Fatehpur Sikri

Fatehpur Sikri, a UNESCO World Heritage site, is a charming planned city built by Akbar in honour of Sufi saint Sheikh Salim Chisti. It served as his capital and court from 1572 to 1585. It is one of the finest examples of Indo-Islamic architecture, blending chhatris, jharokhas, and motifs of Indian and Rajput architecture.
Sikri is an ancient site near a dried-up lake. Rock shelters with paintings and stone tools of the primitive man have been found in the area. Ochre colored pottery (c. 2nd Millenium B.C.) and Painted Grey Ware (c. 1200-800 B.C.) has been found in the region. It is said to be mentioned in the Mahabharata as “Saik”, a region surrounded by water. It is mentioned in an inscription on a sculpture of Jaina Saraswati (c. 1010 A.D.) as “Sekrikya”. Babur mentions Sikri in his memoirs Babur-i-Nama, and built a garden, stepwell, and Jal Mahal, palace surrounded by water, to commemorate his victory in the Battle of Khanwah.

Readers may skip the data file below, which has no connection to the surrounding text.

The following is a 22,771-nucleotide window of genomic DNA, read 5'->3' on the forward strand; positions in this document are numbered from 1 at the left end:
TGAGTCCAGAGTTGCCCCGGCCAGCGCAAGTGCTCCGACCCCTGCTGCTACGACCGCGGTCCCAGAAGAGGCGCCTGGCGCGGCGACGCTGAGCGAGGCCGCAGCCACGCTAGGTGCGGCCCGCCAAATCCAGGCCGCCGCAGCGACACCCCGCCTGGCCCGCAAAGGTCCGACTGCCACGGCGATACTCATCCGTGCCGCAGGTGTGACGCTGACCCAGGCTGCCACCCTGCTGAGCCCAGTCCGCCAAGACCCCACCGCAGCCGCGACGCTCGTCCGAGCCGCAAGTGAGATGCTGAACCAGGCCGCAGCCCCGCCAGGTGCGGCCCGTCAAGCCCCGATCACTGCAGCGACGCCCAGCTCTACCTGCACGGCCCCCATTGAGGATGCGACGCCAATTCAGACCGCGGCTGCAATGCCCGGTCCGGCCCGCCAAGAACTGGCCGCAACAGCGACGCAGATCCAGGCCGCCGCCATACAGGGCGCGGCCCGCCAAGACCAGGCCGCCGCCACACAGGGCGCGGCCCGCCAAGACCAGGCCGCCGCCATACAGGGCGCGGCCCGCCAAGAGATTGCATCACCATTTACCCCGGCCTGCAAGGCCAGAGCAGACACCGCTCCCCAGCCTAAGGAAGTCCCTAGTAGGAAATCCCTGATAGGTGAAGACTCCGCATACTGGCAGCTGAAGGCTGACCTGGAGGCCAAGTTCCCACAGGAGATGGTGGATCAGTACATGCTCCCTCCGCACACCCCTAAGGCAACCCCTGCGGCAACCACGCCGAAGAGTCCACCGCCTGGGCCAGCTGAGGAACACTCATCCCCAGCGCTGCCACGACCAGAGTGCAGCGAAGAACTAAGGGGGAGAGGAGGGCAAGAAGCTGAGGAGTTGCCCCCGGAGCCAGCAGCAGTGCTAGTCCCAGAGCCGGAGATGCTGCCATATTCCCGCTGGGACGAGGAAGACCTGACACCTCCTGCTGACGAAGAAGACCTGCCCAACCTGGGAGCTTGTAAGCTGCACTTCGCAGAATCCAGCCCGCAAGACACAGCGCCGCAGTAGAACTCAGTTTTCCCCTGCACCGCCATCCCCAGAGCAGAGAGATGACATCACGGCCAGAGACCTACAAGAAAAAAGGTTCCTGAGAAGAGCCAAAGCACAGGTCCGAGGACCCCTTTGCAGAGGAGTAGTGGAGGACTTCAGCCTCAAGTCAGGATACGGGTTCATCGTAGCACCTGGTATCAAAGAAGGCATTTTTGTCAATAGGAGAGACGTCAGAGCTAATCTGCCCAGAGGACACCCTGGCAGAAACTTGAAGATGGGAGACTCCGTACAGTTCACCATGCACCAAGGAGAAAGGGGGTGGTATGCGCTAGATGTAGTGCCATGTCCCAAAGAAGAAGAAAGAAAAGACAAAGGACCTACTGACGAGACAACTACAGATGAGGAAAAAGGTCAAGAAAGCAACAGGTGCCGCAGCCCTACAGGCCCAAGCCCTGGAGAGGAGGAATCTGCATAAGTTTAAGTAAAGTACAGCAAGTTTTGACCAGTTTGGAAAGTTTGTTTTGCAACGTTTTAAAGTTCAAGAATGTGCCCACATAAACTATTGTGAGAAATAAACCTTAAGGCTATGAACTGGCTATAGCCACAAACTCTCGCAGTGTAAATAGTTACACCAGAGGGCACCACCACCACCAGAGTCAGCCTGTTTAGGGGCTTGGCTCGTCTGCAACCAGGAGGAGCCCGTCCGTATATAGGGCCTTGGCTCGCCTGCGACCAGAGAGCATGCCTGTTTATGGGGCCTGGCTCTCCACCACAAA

The monuments of Fatehpur Sikri have been built of red sandstone, with an efficient system of drainage and water supply. It features terraces at different levels, with different complexes. One complex consists of Jama Masjid, Buland Darwaza, and the marble tomb of Sheikh Salim Chisti. The other complex consists of Panch Mahal, Khwab Gah, Diwan-i-Am, Diwan-i-Khaas, Anup Talao and Chaupar.